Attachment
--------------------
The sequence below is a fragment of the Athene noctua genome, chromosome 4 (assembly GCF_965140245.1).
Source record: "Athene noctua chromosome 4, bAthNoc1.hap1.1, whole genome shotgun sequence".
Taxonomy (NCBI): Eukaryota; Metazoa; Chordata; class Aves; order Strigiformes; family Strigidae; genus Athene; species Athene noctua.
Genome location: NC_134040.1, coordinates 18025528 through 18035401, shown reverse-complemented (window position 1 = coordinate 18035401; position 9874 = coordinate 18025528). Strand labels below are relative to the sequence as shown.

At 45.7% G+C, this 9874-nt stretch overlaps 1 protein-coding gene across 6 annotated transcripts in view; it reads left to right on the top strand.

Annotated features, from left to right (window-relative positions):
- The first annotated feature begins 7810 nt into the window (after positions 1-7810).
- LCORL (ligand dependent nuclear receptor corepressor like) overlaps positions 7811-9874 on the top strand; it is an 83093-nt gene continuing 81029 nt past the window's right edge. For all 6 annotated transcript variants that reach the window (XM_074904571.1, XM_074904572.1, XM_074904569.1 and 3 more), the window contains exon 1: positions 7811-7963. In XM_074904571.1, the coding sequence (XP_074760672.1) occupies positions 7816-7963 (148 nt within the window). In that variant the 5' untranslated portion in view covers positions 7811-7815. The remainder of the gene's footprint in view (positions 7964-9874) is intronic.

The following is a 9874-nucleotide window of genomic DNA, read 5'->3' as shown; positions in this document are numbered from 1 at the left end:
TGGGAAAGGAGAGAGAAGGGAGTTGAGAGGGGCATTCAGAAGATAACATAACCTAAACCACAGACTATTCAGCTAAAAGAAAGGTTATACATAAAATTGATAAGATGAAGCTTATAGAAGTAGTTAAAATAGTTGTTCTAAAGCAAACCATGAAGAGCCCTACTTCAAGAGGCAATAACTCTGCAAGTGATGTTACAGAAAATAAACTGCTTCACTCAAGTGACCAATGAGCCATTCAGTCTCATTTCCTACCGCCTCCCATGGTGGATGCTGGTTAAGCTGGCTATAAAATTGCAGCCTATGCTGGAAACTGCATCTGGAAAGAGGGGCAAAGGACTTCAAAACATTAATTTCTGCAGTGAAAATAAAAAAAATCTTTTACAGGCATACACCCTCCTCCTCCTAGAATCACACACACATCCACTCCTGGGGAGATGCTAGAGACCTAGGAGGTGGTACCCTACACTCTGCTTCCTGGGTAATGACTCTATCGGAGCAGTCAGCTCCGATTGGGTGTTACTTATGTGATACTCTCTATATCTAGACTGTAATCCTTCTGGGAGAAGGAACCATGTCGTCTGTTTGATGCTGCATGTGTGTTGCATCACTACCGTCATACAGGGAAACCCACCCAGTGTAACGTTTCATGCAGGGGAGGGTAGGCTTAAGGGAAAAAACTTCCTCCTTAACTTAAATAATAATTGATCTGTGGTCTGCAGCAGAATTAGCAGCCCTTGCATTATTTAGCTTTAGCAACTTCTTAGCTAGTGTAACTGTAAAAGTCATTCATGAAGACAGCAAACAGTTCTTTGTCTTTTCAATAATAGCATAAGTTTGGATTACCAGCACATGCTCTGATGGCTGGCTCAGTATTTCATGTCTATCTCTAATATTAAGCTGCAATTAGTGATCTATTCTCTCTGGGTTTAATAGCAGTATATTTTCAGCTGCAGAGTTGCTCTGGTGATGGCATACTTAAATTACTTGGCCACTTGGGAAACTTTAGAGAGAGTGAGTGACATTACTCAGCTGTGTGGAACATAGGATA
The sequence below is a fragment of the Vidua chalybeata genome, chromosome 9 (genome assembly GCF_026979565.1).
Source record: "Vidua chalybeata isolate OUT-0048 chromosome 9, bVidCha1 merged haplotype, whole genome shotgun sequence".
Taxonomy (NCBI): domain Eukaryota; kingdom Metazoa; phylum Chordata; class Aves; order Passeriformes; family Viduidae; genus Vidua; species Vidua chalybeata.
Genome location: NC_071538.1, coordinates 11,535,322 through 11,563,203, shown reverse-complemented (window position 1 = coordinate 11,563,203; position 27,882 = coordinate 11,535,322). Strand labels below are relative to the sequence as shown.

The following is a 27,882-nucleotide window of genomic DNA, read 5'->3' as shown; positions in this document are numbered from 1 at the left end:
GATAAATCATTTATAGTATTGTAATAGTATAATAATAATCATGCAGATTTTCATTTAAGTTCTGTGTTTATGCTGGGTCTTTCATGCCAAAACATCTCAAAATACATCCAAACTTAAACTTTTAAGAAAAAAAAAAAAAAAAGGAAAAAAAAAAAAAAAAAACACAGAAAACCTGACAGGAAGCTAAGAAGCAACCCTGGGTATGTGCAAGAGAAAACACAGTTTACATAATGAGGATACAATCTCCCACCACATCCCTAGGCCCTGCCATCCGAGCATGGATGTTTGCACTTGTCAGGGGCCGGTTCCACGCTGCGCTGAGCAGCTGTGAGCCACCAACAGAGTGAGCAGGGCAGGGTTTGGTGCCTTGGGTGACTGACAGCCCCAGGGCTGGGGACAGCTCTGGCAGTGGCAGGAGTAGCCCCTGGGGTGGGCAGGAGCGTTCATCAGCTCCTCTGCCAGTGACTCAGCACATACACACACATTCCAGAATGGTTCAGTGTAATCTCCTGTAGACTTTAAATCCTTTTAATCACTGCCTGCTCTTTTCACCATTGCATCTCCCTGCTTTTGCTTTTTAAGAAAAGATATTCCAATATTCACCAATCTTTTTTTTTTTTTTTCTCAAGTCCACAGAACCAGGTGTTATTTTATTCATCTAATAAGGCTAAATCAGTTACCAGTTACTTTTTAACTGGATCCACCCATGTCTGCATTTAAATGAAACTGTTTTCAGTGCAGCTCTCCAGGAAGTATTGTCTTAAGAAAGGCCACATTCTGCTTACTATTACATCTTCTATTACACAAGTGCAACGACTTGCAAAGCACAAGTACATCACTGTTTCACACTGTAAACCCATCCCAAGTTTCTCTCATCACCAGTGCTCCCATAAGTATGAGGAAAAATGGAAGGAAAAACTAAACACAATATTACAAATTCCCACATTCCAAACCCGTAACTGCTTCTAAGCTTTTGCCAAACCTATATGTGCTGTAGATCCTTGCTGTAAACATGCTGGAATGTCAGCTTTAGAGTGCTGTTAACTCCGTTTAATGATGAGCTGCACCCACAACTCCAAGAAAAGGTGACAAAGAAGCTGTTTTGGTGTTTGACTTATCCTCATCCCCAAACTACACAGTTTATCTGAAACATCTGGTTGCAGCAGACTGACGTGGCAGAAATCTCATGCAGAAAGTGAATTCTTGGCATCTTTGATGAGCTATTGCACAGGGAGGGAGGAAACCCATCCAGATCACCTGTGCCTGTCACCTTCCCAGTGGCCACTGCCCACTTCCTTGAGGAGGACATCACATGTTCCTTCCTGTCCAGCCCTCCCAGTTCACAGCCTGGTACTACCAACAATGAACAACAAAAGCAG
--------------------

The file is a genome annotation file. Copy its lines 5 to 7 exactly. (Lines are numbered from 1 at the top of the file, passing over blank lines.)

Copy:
At 45.7% G+C, this 9874-nt stretch overlaps 1 protein-coding gene across 6 annotated transcripts in view; it reads left to right on the top strand.

Annotated features, from left to right (window-relative positions):
- The first annotated feature begins 7810 nt into the window (after positions 1-7810).